Saw this on Ha Ha Got Ya. Watch what happens when you keep your eyes on the cross (The image may take a few seconds to load so be patient).
And I do mean that in more ways than one.
Ken Robinson shows why education needs to change in order to be relevant to modern times.
Originally published in Sunstar Davao.
The father asked, “What are you talking about? What do you mean prayer doesn’t work?”
The little boy replied, “I keep praying for Kuya to be good, but he’s still bad. He still teases me. Prayer is no good.”
Then the mother said, “Remember your Sunday School lesson? Sometimes, when God doesn’t answer your prayer, he’s telling you to wait and be patient.”
It has been a while since I prayed, but hearing this little exchange made me reflect on prayer once more. I was brought up on the ACTS model of prayer – Adoration (praise), Confession, Thanksgiving, Supplication (to ask or to petition) ever since I was a kid. I followed this model methodically at first, then I learned to pray as if just having a conversation and I would talk to God at various times during the day as if he were always there beside me. Then I had a praise and worship phase. I would even lock myself in my room while playing praise music at full blast while singing and dancing to God. I went through a meditation phase where I simply sat in silent reflection and listening.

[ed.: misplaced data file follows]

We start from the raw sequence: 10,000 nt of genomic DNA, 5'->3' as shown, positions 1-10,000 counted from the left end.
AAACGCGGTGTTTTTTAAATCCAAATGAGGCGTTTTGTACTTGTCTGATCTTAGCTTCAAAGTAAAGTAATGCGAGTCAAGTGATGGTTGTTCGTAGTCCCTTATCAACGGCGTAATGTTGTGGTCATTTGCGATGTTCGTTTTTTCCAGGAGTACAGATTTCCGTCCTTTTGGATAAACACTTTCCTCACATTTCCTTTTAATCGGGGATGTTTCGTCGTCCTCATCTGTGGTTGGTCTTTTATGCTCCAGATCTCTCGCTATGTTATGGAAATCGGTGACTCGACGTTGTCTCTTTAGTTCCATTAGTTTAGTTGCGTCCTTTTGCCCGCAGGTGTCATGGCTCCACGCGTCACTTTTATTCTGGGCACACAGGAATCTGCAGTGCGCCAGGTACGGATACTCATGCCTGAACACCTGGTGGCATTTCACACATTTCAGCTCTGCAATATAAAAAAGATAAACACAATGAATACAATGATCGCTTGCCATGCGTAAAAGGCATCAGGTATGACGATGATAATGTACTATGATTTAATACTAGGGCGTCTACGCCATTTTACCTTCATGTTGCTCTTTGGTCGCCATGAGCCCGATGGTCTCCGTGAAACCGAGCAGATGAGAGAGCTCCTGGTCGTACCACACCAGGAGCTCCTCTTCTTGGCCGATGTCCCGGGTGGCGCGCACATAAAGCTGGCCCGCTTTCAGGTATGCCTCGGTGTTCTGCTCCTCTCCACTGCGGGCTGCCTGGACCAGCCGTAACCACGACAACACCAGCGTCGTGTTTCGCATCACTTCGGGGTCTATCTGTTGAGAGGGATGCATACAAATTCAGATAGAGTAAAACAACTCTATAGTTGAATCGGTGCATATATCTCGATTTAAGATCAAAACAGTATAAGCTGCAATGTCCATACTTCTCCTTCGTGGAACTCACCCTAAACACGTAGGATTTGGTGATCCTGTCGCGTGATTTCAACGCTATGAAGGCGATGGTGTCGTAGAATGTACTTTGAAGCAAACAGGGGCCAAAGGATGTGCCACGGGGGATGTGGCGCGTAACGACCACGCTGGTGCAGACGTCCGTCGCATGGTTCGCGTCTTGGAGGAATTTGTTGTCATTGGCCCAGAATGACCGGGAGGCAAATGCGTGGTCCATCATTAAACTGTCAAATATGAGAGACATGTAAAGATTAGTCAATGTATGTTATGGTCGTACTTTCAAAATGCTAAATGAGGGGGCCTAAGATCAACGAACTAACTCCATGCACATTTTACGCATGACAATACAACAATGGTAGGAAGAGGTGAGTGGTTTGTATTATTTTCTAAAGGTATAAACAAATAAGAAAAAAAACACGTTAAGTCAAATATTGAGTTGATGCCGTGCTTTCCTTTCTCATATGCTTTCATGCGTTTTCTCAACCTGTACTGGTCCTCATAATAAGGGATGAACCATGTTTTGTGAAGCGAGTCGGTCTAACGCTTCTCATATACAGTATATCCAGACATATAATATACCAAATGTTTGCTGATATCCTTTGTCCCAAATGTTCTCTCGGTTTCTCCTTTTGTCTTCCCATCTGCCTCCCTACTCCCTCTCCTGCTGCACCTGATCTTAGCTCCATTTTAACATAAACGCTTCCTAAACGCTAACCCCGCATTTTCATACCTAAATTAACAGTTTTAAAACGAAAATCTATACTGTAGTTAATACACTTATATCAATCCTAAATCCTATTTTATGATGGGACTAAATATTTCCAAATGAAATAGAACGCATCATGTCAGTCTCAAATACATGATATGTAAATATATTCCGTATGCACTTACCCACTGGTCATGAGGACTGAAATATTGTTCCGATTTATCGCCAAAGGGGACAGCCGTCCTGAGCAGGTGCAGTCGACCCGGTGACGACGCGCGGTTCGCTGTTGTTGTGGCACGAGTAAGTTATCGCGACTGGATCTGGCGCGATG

But I look at things quite differently now.
On adoration – I do not understand why a god would want people to constantly tell him how great he is, how majestic he is, how powerful he is, and so on and so forth. If you know you’re good, you don’t need other people fawning over you all the time. Sure, it’s nice to hear people praising you for this and that. For example, I like it when I get emails from people saying how they enjoy my writing. But if someone starts writing me three times a day, every single day telling me how good I am and how great I am, it won’t take me long to press the spam button.
On confession – I understand the value of this as there is some release of guilt being done here. However this can be done in non-religious contexts. One can, for example, confess to a trusted friend, relative or mentor. One can even confess to oneself. I think the primary issue here is not so much the confession but the willingness to let go and forgive oneself. Learning to forgive myself, to move on, and to accept full responsibility for my life was one of the best things I experienced so far in my short life. Ironically, I experienced it, not in church, but in a non-religious seminar series I attended around 3 years ago.